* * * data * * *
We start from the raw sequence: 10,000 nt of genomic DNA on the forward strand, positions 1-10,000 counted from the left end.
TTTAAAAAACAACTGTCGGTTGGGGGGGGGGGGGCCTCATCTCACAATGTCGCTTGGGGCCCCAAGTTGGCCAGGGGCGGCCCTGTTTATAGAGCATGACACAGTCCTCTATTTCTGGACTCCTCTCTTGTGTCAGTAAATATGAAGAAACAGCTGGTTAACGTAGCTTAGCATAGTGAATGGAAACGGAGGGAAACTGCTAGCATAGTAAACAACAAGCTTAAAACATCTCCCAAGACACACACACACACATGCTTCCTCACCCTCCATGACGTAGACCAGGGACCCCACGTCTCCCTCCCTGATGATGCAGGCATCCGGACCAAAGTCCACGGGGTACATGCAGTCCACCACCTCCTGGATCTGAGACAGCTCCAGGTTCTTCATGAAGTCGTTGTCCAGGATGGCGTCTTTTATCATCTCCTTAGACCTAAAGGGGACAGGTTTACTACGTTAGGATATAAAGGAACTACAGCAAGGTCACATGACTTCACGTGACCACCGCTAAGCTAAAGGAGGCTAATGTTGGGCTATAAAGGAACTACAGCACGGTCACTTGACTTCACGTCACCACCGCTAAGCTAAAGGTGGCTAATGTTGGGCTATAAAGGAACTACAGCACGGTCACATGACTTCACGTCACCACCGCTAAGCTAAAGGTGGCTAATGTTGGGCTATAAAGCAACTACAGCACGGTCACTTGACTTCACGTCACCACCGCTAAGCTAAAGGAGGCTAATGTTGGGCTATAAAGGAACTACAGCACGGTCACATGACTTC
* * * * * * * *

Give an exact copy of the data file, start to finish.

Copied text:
We start from the raw sequence: 10,000 nt of genomic DNA on the forward strand, positions 1-10,000 counted from the left end.
TTTAAAAAACAACTGTCGGTTGGGGGGGGGGGGGCCTCATCTCACAATGTCGCTTGGGGCCCCAAGTTGGCCAGGGGCGGCCCTGTTTATAGAGCATGACACAGTCCTCTATTTCTGGACTCCTCTCTTGTGTCAGTAAATATGAAGAAACAGCTGGTTAACGTAGCTTAGCATAGTGAATGGAAACGGAGGGAAACTGCTAGCATAGTAAACAACAAGCTTAAAACATCTCCCAAGACACACACACACACATGCTTCCTCACCCTCCATGACGTAGACCAGGGACCCCACGTCTCCCTCCCTGATGATGCAGGCATCCGGACCAAAGTCCACGGGGTACATGCAGTCCACCACCTCCTGGATCTGAGACAGCTCCAGGTTCTTCATGAAGTCGTTGTCCAGGATGGCGTCTTTTATCATCTCCTTAGACCTAAAGGGGACAGGTTTACTACGTTAGGATATAAAGGAACTACAGCAAGGTCACATGACTTCACGTGACCACCGCTAAGCTAAAGGAGGCTAATGTTGGGCTATAAAGGAACTACAGCACGGTCACTTGACTTCACGTCACCACCGCTAAGCTAAAGGTGGCTAATGTTGGGCTATAAAGGAACTACAGCACGGTCACATGACTTCACGTCACCACCGCTAAGCTAAAGGTGGCTAATGTTGGGCTATAAAGCAACTACAGCACGGTCACTTGACTTCACGTCACCACCGCTAAGCTAAAGGAGGCTAATGTTGGGCTATAAAGGAACTACAGCACGGTCACATGACTTC